In April 2022, the World Health Organization released a health alert that cases of acute hepatitis of unknown origin in children had been documented in eleven countries, including the United States[i]. Since then, the number of U.S. states documenting pediatric hepatitis of unknown origin has gone up to 25, with 90% of those patients requiring hospitalization and even five deaths.[ii] What makes this outbreak even more concerning is that doctors and public health officials have yet to determine the cause. The CDC issued a bulletin indicating that adenovirus was detected in some of the infected children, although not all of them, and it might be responsible for this new critical health concern.[iii]
Adenovirus is a category of common viruses and usually result in colds or other flu-like symptoms. What can make them extremely difficult to combat is their resiliency in the environment. They can linger on surfaces for up to 30 days and can resist common household cleaning chemicals.[iv] This is especially troubling with the new rise in cases being reported.
Doctors and health officials recommend that parents make sure their children practice proper hand hygiene to prevent the transmission of disease. However, anyone who’s been around young children and toddlers know that hand hygiene is a developing skill and not one that’s been mastered at a young age. The Journal of the American Medical Association reported that handwashing compliance in hospitals only averaged around 50% in 2021.[v] It seems that relying on small children to perform a task better and more consistently than medical professionals is not the ideal way to combat viral infections.
What can be done then to help reduce the chances of adenovirus flourishing in a facility? A positive team approach between infection prevention professionals and environmental services or janitorial staff is key to success. Schools, daycares, or any facility working with children should revisit their cleaning protocols with their EVS or housekeeping teams. Because adenoviruses can live on surfaces for extended periods of time, possibly infecting anyone who touches these surfaces, consistent cleaning of high-touch surfaces is critical. This includes doorknobs, light switches, handles, etc.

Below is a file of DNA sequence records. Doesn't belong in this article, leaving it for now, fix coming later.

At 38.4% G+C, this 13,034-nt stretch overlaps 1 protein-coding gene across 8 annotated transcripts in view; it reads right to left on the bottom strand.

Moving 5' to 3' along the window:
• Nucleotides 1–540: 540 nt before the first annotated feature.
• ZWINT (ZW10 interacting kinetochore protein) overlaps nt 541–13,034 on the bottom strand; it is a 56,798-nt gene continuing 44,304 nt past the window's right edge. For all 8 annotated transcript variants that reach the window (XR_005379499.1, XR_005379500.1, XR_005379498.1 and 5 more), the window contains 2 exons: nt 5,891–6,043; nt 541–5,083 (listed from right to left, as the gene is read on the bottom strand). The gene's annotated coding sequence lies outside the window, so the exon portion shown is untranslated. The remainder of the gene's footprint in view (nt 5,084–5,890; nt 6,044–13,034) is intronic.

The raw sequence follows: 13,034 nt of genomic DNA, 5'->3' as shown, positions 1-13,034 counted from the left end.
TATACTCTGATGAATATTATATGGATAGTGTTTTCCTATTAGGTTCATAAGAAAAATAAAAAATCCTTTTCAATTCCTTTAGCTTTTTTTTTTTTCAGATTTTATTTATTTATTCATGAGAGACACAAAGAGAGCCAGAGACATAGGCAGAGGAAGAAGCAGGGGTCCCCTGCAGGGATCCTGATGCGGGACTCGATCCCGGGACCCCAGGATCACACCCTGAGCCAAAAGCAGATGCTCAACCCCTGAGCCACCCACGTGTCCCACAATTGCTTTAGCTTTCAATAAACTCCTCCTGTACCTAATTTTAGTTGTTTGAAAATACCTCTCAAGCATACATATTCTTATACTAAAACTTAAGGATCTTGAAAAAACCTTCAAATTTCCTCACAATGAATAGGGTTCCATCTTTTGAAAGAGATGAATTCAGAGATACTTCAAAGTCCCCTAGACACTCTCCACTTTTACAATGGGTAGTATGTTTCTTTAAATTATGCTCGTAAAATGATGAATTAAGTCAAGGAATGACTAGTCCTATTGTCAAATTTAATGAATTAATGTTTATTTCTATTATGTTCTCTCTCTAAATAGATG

Other helpful practices include:
- Use an EPA-Registered Disinfectant. One reason why adenovirus can be transmitted easily from surface to person is that they’re often resistant to common household cleaners. Ensure your facility’s EVS teams are using disinfectants registered with the EPA and have documented claims. You can find EPA-registered chemicals on their website EPA.gov.
- Read All Labels and Follow Dwell Times. One of the biggest mistakes cleaning teams make in an effort to gain efficiency is wiping away the disinfectant before it’s had the time to do its job. The active ingredients in cleaning chemicals and disinfectants must maintain contact with a surface for a certain amount of time to actually kill pathogens from the surface. If a disinfectant isn’t allowed to stay on a surface for the required time, or if the chemical doesn’t remain wet on the surface long enough, the disinfecting properties of the chemical is reduced significantly, if not completely.
- Focus on High-Touch Surfaces. High-touch surfaces are those that multiple people touch frequently throughout the day. Examples include doorknobs, refrigerator handles, faucets, etc. In facilities where hand hygiene compliance might be an issue, making sure that these constantly touched surfaces are cleaned and disinfected regularly often becomes critical in breaking the chain of infection.
- Choose Single-Use Tools. When cross-contamination becomes a critical issue, using single-use tools can help significantly. Because the cause of the current outbreak of pediatric hepatitis is still unknown, everything can fall under suspicion as a possible source of transmission. Also, there is currently no vaccine for children to prevent adenovirus. When cleaning surfaces in a critical areas or facilities with children, using disposable wipes or mops means that cleaning tools haven’t been used to clean germs or bacteria in other settings before. Because bioburden can remain in laundered textiles, switching to single-use tools can make sense during a health crisis.
The coronavirus pandemic changed the world as we knew it. As COVID-19 restrictions continue to be lifted, new variants keep emerging. And as the current cases of hepatitis of unknown origin have shown, other new dangerous viral infections are also on the rise. Creating a safe environment for the most vulnerable citizens, whether they be children in schools or patients in hospitals, by breaking the chain of infection remains a vital goal for all those committed to cleaning for health.